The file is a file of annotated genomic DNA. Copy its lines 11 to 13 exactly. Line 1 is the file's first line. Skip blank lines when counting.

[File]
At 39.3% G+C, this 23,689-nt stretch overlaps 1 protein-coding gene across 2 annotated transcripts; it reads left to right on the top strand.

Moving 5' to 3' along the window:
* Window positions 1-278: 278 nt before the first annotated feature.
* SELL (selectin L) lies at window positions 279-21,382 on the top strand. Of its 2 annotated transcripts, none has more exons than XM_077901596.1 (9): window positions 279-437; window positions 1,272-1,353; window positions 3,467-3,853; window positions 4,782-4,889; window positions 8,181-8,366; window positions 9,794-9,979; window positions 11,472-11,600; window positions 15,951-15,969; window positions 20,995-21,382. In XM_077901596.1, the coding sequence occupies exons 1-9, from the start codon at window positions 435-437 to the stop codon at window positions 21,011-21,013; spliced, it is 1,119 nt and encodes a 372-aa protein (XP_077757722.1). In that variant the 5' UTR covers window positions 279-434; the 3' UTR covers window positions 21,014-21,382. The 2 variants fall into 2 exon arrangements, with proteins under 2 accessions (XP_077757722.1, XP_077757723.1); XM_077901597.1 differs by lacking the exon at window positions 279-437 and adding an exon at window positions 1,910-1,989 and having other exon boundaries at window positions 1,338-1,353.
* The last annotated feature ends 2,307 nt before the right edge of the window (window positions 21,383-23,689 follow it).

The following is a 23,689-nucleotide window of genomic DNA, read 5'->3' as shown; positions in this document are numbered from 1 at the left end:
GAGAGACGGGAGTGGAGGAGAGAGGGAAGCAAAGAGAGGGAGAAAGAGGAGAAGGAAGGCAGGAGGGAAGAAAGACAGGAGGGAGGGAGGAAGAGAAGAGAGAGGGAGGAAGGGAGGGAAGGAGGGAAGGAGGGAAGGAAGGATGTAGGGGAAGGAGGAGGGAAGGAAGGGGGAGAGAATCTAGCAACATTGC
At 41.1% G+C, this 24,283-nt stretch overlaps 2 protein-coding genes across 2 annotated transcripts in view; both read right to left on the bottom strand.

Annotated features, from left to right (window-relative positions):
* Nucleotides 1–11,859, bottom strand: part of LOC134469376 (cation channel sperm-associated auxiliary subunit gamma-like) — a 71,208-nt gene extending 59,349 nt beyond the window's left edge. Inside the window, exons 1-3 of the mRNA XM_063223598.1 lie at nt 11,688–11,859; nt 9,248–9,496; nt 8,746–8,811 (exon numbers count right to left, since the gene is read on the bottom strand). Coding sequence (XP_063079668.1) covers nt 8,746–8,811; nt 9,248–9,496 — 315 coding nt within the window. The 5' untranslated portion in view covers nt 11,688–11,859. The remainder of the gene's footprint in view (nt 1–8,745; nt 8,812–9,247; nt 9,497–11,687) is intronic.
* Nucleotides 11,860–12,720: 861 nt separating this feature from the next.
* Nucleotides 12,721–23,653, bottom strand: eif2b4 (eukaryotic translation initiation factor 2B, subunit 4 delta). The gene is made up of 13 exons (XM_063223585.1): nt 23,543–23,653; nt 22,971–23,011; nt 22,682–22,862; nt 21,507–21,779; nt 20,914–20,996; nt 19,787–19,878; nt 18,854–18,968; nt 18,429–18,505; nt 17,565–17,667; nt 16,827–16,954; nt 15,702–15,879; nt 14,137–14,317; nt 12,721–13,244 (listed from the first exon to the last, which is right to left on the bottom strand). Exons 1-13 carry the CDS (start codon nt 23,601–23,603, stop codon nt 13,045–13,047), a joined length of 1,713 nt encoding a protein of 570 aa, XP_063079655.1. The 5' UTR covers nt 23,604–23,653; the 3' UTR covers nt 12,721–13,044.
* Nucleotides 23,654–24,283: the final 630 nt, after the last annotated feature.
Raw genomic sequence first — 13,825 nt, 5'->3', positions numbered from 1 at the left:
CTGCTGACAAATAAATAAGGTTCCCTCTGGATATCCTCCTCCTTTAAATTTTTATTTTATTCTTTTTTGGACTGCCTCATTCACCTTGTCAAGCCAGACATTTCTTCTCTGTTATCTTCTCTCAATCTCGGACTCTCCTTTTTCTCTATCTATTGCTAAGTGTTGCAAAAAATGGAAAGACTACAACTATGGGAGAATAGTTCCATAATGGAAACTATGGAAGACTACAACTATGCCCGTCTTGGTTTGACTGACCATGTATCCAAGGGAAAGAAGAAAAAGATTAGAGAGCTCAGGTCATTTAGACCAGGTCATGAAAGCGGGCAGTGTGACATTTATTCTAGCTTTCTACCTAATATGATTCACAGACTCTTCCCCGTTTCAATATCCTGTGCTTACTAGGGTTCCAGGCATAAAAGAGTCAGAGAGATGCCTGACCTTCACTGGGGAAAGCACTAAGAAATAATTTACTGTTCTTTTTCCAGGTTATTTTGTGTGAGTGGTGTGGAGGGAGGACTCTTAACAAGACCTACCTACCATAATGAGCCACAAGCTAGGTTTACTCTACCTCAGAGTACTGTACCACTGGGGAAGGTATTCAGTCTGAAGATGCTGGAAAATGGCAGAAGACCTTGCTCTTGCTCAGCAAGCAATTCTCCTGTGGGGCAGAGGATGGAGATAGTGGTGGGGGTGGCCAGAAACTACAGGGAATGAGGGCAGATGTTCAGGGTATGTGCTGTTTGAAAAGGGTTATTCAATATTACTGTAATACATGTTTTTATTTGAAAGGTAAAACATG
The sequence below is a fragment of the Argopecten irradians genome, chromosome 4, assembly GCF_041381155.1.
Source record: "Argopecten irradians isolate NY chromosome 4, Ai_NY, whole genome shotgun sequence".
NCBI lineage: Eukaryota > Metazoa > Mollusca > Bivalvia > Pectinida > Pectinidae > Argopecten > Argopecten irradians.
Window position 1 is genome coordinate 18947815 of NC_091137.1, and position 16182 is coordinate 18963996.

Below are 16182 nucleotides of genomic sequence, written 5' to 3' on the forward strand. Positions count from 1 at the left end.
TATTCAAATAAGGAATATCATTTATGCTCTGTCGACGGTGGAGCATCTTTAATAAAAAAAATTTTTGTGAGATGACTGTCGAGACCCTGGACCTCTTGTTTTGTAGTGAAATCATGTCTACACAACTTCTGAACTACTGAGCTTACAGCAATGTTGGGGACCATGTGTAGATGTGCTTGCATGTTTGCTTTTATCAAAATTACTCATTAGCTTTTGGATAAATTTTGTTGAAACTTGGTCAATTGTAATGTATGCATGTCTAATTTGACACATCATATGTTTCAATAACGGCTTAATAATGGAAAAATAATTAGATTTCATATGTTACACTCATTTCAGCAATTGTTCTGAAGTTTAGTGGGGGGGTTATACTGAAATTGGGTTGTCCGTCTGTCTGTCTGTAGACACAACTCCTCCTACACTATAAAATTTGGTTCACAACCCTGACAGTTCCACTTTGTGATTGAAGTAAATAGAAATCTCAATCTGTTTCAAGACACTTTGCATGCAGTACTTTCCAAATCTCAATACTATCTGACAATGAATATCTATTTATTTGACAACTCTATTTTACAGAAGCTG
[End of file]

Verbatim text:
* Nucleotides 11,860–12,720: 861 nt separating this feature from the next.
* Nucleotides 12,721–23,653, bottom strand: eif2b4 (eukaryotic translation initiation factor 2B, subunit 4 delta). The gene is made up of 13 exons (XM_063223585.1): nt 23,543–23,653; nt 22,971–23,011; nt 22,682–22,862; nt 21,507–21,779; nt 20,914–20,996; nt 19,787–19,878; nt 18,854–18,968; nt 18,429–18,505; nt 17,565–17,667; nt 16,827–16,954; nt 15,702–15,879; nt 14,137–14,317; nt 12,721–13,244 (listed from the first exon to the last, which is right to left on the bottom strand). Exons 1-13 carry the CDS (start codon nt 23,601–23,603, stop codon nt 13,045–13,047), a joined length of 1,713 nt encoding a protein of 570 aa, XP_063079655.1. The 5' UTR covers nt 23,604–23,653; the 3' UTR covers nt 12,721–13,044.
* Nucleotides 23,654–24,283: the final 630 nt, after the last annotated feature.